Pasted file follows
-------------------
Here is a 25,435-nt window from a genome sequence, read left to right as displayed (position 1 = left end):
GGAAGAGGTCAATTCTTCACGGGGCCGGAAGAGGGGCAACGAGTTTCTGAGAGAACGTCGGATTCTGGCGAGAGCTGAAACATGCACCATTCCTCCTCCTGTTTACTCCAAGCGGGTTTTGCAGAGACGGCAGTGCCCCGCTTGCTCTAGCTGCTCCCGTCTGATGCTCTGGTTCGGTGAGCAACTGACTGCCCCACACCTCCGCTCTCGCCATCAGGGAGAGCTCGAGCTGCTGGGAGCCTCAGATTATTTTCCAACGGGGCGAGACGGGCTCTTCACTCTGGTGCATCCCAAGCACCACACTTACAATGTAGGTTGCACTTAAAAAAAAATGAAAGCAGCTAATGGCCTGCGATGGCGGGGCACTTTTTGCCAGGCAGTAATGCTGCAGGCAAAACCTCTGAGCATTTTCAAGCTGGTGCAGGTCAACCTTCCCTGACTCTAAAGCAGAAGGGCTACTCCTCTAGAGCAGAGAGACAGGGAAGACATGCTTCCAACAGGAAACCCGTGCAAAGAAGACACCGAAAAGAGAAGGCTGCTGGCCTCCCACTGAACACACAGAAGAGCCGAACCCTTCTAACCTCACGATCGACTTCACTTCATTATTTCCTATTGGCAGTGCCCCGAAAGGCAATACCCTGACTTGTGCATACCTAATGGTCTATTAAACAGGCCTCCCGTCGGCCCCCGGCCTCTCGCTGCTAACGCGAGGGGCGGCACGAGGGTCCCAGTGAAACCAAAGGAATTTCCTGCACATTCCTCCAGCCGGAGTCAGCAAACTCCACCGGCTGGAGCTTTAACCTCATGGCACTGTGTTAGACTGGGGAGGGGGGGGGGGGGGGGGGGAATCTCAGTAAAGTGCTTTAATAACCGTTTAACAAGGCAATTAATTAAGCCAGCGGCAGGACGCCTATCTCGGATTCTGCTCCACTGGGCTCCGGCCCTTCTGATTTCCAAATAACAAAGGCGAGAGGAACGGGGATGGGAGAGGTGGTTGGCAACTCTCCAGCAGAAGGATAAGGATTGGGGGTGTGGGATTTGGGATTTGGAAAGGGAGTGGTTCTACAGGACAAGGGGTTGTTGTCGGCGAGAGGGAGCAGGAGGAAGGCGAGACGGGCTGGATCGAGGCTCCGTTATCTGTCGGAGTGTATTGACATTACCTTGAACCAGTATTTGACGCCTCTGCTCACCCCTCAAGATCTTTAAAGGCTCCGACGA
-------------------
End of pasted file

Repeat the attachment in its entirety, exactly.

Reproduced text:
Here is a 25,435-nt window from a genome sequence, read left to right as displayed (position 1 = left end):
GGAAGAGGTCAATTCTTCACGGGGCCGGAAGAGGGGCAACGAGTTTCTGAGAGAACGTCGGATTCTGGCGAGAGCTGAAACATGCACCATTCCTCCTCCTGTTTACTCCAAGCGGGTTTTGCAGAGACGGCAGTGCCCCGCTTGCTCTAGCTGCTCCCGTCTGATGCTCTGGTTCGGTGAGCAACTGACTGCCCCACACCTCCGCTCTCGCCATCAGGGAGAGCTCGAGCTGCTGGGAGCCTCAGATTATTTTCCAACGGGGCGAGACGGGCTCTTCACTCTGGTGCATCCCAAGCACCACACTTACAATGTAGGTTGCACTTAAAAAAAAATGAAAGCAGCTAATGGCCTGCGATGGCGGGGCACTTTTTGCCAGGCAGTAATGCTGCAGGCAAAACCTCTGAGCATTTTCAAGCTGGTGCAGGTCAACCTTCCCTGACTCTAAAGCAGAAGGGCTACTCCTCTAGAGCAGAGAGACAGGGAAGACATGCTTCCAACAGGAAACCCGTGCAAAGAAGACACCGAAAAGAGAAGGCTGCTGGCCTCCCACTGAACACACAGAAGAGCCGAACCCTTCTAACCTCACGATCGACTTCACTTCATTATTTCCTATTGGCAGTGCCCCGAAAGGCAATACCCTGACTTGTGCATACCTAATGGTCTATTAAACAGGCCTCCCGTCGGCCCCCGGCCTCTCGCTGCTAACGCGAGGGGCGGCACGAGGGTCCCAGTGAAACCAAAGGAATTTCCTGCACATTCCTCCAGCCGGAGTCAGCAAACTCCACCGGCTGGAGCTTTAACCTCATGGCACTGTGTTAGACTGGGGAGGGGGGGGGGGGGGGGGGGAATCTCAGTAAAGTGCTTTAATAACCGTTTAACAAGGCAATTAATTAAGCCAGCGGCAGGACGCCTATCTCGGATTCTGCTCCACTGGGCTCCGGCCCTTCTGATTTCCAAATAACAAAGGCGAGAGGAACGGGGATGGGAGAGGTGGTTGGCAACTCTCCAGCAGAAGGATAAGGATTGGGGGTGTGGGATTTGGGATTTGGAAAGGGAGTGGTTCTACAGGACAAGGGGTTGTTGTCGGCGAGAGGGAGCAGGAGGAAGGCGAGACGGGCTGGATCGAGGCTCCGTTATCTGTCGGAGTGTATTGACATTACCTTGAACCAGTATTTGACGCCTCTGCTCACCCCTCAAGATCTTTAAAGGCTCCGACGA